Despite the sometimes dramatic headlines, the risk of the U.S. experiencing another housing bubble like what happened during the Great Recession is decidedly low in the current economy. In fact, a repeat of the 2008 to 2009 housing meltdown would require a number of different factors to once again come together. Individual markets aren’t immune to bubble speculation, but there are few indicators currently present at a national level that have the potential to crater the entire housing market.
That said, let’s indulge the “bubble believers” for a moment by taking a look at the major factors that contributed to the last housing crisis and draw comparisons with what we see in today’s market.
Subprime Mortgage Market
At the root of another housing collapse would be the widespread availability of easy-to-secure mortgages to almost everyone. To steal a line from the film “The Big Short”, “The whole housing market [would have to be] propped up on these bad loans” – again. While it’s certainly possible this scenario could repeat sometime in the future, it is not presently a factor in today’s economy.
- Then: In 2005, the annual origination volume (the value of all the new loans created) of subprime loans (the riskiest types of loans, due to the low credit score of the borrower) was more than $620 billion.
- Now: In 2015, there were just $56 billion in new subprime originations, representing a 91 percent decline in the volume of overall subprime loans. Subprime loans now make up only about 5 percent of all mortgages, whereas they captured over 20 percent of the entire mortgage market in 2005.
Source: Inside Mortgage Finance; Equifax
New Home Frenzy
In the years leading up the crisis, mortgages were being handed out like candy, and as a result the rates of homeownership skyrocketed. People weren’t renting, they were buying and subsequently production peaked in an attempt to keep pace with demand.
- Then: In 2005, there were 1.28 million new single-family home sales, the highest figure on record in the 52 years the U.S. Census Bureau has tracked the category. Much of this was fueled by speculative demand from investors and an aggressive lending environment.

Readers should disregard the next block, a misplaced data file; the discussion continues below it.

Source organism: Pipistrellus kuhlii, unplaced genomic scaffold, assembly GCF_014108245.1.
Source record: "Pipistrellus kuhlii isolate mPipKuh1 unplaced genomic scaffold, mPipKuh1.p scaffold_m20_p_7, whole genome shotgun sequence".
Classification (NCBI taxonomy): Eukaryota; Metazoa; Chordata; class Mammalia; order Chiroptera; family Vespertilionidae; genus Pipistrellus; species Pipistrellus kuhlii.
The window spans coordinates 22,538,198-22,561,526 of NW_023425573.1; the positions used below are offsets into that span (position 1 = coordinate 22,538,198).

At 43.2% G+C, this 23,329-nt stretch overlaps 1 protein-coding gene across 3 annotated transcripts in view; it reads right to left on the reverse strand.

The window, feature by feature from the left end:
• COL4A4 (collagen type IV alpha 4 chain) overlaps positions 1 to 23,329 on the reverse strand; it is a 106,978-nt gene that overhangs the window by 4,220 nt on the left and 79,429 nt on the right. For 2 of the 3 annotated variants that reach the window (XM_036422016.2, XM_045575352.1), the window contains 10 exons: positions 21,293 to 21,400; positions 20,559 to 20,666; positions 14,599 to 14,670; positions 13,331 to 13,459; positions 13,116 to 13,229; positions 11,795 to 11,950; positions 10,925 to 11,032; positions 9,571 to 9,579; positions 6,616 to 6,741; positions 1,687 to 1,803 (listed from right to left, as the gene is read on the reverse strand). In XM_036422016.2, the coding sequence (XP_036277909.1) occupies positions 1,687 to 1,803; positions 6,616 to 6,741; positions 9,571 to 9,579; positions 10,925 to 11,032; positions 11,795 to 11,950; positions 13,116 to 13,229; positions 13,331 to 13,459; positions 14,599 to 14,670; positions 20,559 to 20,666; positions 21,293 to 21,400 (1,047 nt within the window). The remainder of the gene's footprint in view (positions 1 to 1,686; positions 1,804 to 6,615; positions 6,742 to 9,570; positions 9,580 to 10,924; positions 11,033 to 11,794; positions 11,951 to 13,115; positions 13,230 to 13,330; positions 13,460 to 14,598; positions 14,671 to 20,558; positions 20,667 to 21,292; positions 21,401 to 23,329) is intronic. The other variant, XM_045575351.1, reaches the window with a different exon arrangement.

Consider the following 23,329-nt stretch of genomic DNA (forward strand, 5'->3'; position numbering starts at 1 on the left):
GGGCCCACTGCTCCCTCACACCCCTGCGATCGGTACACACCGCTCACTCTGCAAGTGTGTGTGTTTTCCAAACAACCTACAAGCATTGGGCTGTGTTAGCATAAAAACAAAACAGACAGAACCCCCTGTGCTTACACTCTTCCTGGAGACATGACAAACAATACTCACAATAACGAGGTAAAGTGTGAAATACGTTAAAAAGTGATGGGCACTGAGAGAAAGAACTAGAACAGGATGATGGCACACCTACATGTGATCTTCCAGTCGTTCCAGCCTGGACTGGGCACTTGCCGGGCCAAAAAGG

- Now: In 2015, there were 500,000 new single-family home sales, a 61 percent drop from the peak and also 30 percent less than the average of the previous 51 years of census data. In 1968, there were roughly the same number of new home sales (490,000) as there were in 2015. Despite having added 121 million people, the current demand for single-family homes is similar to a bygone era with a much smaller population base.
Source: U.S. Census Bureau
Following the housing crash, there was not only a surplus of single-family homes flooding the market with supply, but mortgage lending also tightened dramatically, thereby limiting buyer demand and laying to rest concerns over a national housing market crash. So what, if anything, should concern investors about today’s housing market?
While many markets like Denver and Dallas have rebounded surprisingly well from the recession due to organic housing demand (demand that is caused by employment and population growth), there are several markets that have rebounded at an even stronger rate without the benefit of these economic fundamentals.
A good example of this inorganic rebound is the downtown Miami condo market, where demand from Latin American investors drove condo prices through the roof and sparked a construction frenzy – adding 8,000 condo units to the downtown area over the course of the past three years.
As the U.S. Dollar strengthened and the pool of foreign buyers dwindled over the last 18 months, the Miami market was left vulnerable and is now feeling the pain. There are nearly 3,400 condo units available today, and with slower sales, that equates to nearly 2 1/2 years’ worth of inventory. That supply overhang has already begun to impact values with downtown condo prices, down 6 percent in the first half of 2016.